- May 16, 2007

Saving the world, one school at a time

About the author: This story was written by Menlo-Atherton High School senior Elliot Welsh, one of some 600 students who heard author Greg Mortenson speak at the school as part of Kepler's program to bring authors to schools. Elliot, who lives in Menlo Park, also interviewed Mr. Mortenson and read the book.

By Elliot Welsh

The headline of this story should read "Homeless guy builds school in Pakistan — go figure." Recently students at Menlo-Atherton High School were treated to a rare celebrity appearance in the soon-to-be-demolished J building, thanks to Kepler's Books and librarian Diana Beers.

Standing before the packed house was not a ragged homeless person with a Starbucks cup in one hand but a man who is a hero to thousands of school children in Pakistan and a best-selling author.

Greg Mortenson, 49, is no longer homeless; in fact he can claim more homes around the world than most of us.

He was born in the United States but moved with his parents to Tanzania and began his rich life on the lower slopes of Mt. Kilimanjaro at the tender age of 3 months.

There, his father, Irvin, established a hospital, the Kilimanjaro Christian Medical Center, and his mother, Jerene, founded the Moshi International School.

He grew up in Africa and considers himself a native, although he was born in the U.S., in Minnesota in 1957. He moved back to Minnesota, where he started high school on a low note, as he was beat-up by his fellow classmate for considering himself an African.

Following high school, Mr. Mortenson immediately enlisted in the Army. The self-proclaimed pacifist was completely broke at the time and needed the GI bill for a little money.

It was during Greg's tour that his appreciation for the U.S. grew. His travels with the Army as a medic led him to areas of the world that seemed uninhabitable, which is what motivated him to abandon all material matters and help Third World countries rise from poverty. He then attended college and earned a degree in nursing — a career that would serve him and the people of Pakistan well.

Since he grew up on the slopes of Mt. Kilimanjaro, mountain climbing is second nature to him. He spent all of his money he earned as an emergency room nurse on mountain climbing while living out of his grandfather's old Buick; but for him this was a luxury.

It was while mountain climbing in Yosemite that he learned the horrific news of the death of his sister, Christa, from an epileptic seizure. After the heartbreaking news he decided to devote his studies to the cause and cure of epilepsy to honor her.

In his sister's memory, Greg decided to scale the world's second tallest mountain, K2 in the Himalayan range, and leave one of her necklaces at the peak. His attempt failed and he got lost on his descent, with only a backpack, a small amount of water, and a power bar to hold him off until he could find his way down the treacherous slopes.

He was rescued by a native mountain climbing guide who lived in a remote village called Korphe. After he was brought back to health by the villagers, the tables turned and he became the healer for them, giving the sick villagers his spare medicines that he had left in his backpack; he spent weeks tending the villagers.

Upon discovering that the village had no school or teacher for the children, Mr. Mortenson promised to build them a school to repay them for their kindness and to honor his sister.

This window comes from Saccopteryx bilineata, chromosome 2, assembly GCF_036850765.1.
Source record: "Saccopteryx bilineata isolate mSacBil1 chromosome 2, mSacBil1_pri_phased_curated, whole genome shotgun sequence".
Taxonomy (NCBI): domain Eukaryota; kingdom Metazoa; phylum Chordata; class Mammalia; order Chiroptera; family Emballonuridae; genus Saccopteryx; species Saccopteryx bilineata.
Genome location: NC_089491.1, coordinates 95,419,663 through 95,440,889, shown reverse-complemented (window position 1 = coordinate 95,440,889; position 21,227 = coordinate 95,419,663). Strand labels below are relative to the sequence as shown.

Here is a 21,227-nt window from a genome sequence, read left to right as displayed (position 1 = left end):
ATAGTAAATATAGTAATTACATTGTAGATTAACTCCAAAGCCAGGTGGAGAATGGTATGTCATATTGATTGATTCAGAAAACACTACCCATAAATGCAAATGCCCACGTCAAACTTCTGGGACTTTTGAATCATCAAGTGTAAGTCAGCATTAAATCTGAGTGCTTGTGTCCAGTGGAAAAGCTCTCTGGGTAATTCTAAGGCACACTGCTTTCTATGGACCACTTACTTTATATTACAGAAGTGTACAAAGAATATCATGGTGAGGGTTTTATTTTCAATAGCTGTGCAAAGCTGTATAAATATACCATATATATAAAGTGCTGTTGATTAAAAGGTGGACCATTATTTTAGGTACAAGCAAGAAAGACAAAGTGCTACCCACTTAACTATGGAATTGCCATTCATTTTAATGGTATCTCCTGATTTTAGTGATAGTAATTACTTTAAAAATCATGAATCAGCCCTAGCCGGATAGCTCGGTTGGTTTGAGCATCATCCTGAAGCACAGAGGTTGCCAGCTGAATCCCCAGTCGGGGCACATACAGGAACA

It took him a couple of years to fulfill his promise to the village of Korphe, but he did build them a school (it was completed in 1996) and much more.

Since his near-death experience on K2 he has devoted himself to a humanitarian, and often dangerous, cause — building a total of 58 schools through his nonprofit organization, Central Asia Institute. These schools have become a safe haven of learning for over 24,000 children, 14,000 of whom are girls living in conservative Islamic areas where religious leaders forbid them from getting an education, according to the Central Asia Institute.

Greg Mortenson, who is the founder and executive director of the Central Asia Institute, is the ideal example of a person who is completely at peace with abandoning all of his worldly possessions in order to benefit people less fortunate than he is.

He now resides in Bozeman, Montana, with his two daughters and his wife Tara. He has abandoned his life of mountain climbing to devote time to his family, but he still makes trips to places in Pakistan to continue his life's work.

Mr. Mortenson is seen as a hero in the parts of Pakistan where he has built schools and brought education to children denied an education for thousands of years. Greg Mortenson has lived an incredibly remarkable life and will continue to help the less fortunate in the future.

Menlo-Atherton High School is honored to have such guest.

About the book

"Three Cups of Tea: One Man's Mission to Promote Peace ... One School at a Time," by Greg Mortenson and David Oliver Relin. Trade Paperback, 368 pages. $15. Penquin Books, 2007. Available at Kepler's in both trade paperback and hardcover ($25.95). No. 1 non-fiction paperback on Kepler's bestseller list for six weeks.


Posted by michelle, a resident of Menlo Park: other
on Jan 14, 2008 at 11:07 am

very nice article and interview. I am writing a paper on Mr. Mortenson for a literary group in Illinois that I belong to.
I was fortunate to see and hear Mr. Mortenson last spring and will do so again this April.
I hope that his book and his life remain a touchstone for many young people in these perilous times and an example of what can be achieved thru peaceful measures.

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